Fujifilm X-M1 vs Panasonic ZS70
The Fujifilm X-M1 and the Panasonic Lumix DC-ZS70 (labelled Panasonic TZ90 in some countries) are two digital cameras that were revealed to the public, respectively, in June 2013 and April 2017. The X-M1 is a mirrorless interchangeable lens camera, while the ZS70 is a fixed lens compact. The cameras are based on an APS-C (X-M1) and a 1/2.3-inch (ZS70) sensor. The Fujifilm has a resolution of 16 megapixels, whereas the Panasonic provides 20.2 MP.
Below is an overview of the main specs of the two cameras as a starting point for the comparison.
Going beyond this snapshot of core features and characteristics, what are the differences between the Fujifilm X-M1 and the Panasonic Lumix DC-ZS70? Which one should you buy? Read on to find out how these two cameras compare with respect to their body size, their imaging sensors, their shooting features, their input-output connections, and their reception by expert reviewers.
The physical size and weight of the Fujifilm X-M1 and the Panasonic ZS70 are illustrated in the side-by-side display below. The two cameras are presented according to their relative size. Three consecutive perspectives from the front, the top, and the back are available. All size dimensions are rounded to the nearest millimeter.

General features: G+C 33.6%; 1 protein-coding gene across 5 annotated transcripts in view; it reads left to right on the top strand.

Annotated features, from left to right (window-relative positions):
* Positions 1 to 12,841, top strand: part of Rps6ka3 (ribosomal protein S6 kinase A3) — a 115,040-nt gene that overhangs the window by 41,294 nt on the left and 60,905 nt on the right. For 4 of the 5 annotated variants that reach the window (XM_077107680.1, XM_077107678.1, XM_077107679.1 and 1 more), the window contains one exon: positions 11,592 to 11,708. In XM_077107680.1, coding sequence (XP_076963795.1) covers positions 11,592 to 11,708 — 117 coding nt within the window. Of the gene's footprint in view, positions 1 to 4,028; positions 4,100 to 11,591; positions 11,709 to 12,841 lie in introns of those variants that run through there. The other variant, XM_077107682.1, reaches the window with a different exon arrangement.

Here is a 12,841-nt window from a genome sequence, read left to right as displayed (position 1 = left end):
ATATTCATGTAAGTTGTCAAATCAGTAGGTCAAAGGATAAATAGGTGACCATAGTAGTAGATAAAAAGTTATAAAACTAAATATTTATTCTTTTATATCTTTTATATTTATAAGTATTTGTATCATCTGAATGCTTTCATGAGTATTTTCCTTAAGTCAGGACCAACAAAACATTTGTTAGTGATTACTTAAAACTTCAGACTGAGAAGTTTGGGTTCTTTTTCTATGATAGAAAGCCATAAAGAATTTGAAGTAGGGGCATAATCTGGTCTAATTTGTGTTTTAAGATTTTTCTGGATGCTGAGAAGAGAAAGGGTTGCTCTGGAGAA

The X-M1 can be obtained in three different colors (black, silver, brown), while the ZS70 is available in two color-versions (black, silver).
If the front view area (width x height) of the cameras is taken as an aggregate measure of their size, the Panasonic ZS70 is somewhat smaller (4 percent) than the Fujifilm X-M1. In this context, it is worth noting that neither the X-M1 nor the ZS70 are weather-sealed.
The above size and weight comparisons are to some extent incomplete and possibly misleading, as the ZS70 has a lens built in, whereas the X-M1 is an interchangeable lens camera that requires a separate lens. Attaching the latter will add extra weight and bulk to the setup. You can compare the optics available for the X-M1 and their specifications in the Fujinon X Lens Catalog.
Concerning battery life, the X-M1 gets 350 shots out of its NP-W126 battery, while the ZS70 can take 380 images on a single charge of its DMW-BLG10 power pack. The power pack in the ZS70 can be charged via the USB port, which can be very convenient when travelling.
The following table provides a synthesis of the main physical specifications of the two cameras and other similar ones. In case you want to display and compare another camera duo, you can use the CAM-parator app to select your camera combination among a large number of options.
|1.||Fujifilm X-M1||117 mm||67 mm||39 mm||330 g||350||n||Jun 2013||699|
|2.||Panasonic ZS70||112 mm||67 mm||41 mm||322 g||380||n||Apr 2017||449|
|3.||Canon SX730||110 mm||64 mm||40 mm||300 g||250||n||Apr 2017||399|
|4.||Canon SX720||110 mm||64 mm||36 mm||270 g||250||n||Feb 2016||379|
|5.||Fujifilm X-A10||117 mm||67 mm||40 mm||331 g||410||n||Dec 2016||399|
|6.||Fujifilm X-E2S||129 mm||75 mm||37 mm||350 g||350||n||Jan 2016||699|
|7.||Fujifilm X-A2||117 mm||67 mm||40 mm||350 g||410||n||Jan 2015||399|
|8.||Fujifilm X-T10||118 mm||83 mm||41 mm||381 g||350||n||May 2015||799|